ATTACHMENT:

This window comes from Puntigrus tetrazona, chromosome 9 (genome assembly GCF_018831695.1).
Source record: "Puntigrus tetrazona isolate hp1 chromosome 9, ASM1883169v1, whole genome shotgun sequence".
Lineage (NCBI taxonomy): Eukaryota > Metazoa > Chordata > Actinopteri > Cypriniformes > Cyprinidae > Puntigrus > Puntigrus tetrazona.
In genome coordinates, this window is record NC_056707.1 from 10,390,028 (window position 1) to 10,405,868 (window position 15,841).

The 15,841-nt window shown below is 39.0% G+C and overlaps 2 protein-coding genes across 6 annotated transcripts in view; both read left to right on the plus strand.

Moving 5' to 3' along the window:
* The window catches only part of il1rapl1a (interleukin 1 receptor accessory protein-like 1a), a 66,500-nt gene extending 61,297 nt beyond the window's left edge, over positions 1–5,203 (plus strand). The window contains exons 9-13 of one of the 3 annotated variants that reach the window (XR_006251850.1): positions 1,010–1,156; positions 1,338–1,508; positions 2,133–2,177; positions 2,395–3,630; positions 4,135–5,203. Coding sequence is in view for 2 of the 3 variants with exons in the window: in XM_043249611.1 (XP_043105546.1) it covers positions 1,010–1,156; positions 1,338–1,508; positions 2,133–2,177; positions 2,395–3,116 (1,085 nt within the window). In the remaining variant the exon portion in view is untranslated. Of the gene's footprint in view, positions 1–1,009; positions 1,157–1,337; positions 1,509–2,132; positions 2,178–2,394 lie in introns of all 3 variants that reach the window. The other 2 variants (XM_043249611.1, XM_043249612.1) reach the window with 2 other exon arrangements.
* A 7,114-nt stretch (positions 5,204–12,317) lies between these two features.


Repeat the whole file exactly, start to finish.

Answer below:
This window comes from Puntigrus tetrazona, chromosome 9 (genome assembly GCF_018831695.1).
Source record: "Puntigrus tetrazona isolate hp1 chromosome 9, ASM1883169v1, whole genome shotgun sequence".
Lineage (NCBI taxonomy): Eukaryota > Metazoa > Chordata > Actinopteri > Cypriniformes > Cyprinidae > Puntigrus > Puntigrus tetrazona.
In genome coordinates, this window is record NC_056707.1 from 10,390,028 (window position 1) to 10,405,868 (window position 15,841).

The 15,841-nt window shown below is 39.0% G+C and overlaps 2 protein-coding genes across 6 annotated transcripts in view; both read left to right on the plus strand.

Moving 5' to 3' along the window:
* The window catches only part of il1rapl1a (interleukin 1 receptor accessory protein-like 1a), a 66,500-nt gene extending 61,297 nt beyond the window's left edge, over positions 1–5,203 (plus strand). The window contains exons 9-13 of one of the 3 annotated variants that reach the window (XR_006251850.1): positions 1,010–1,156; positions 1,338–1,508; positions 2,133–2,177; positions 2,395–3,630; positions 4,135–5,203. Coding sequence is in view for 2 of the 3 variants with exons in the window: in XM_043249611.1 (XP_043105546.1) it covers positions 1,010–1,156; positions 1,338–1,508; positions 2,133–2,177; positions 2,395–3,116 (1,085 nt within the window). In the remaining variant the exon portion in view is untranslated. Of the gene's footprint in view, positions 1–1,009; positions 1,157–1,337; positions 1,509–2,132; positions 2,178–2,394 lie in introns of all 3 variants that reach the window. The other 2 variants (XM_043249611.1, XM_043249612.1) reach the window with 2 other exon arrangements.
* A 7,114-nt stretch (positions 5,204–12,317) lies between these two features.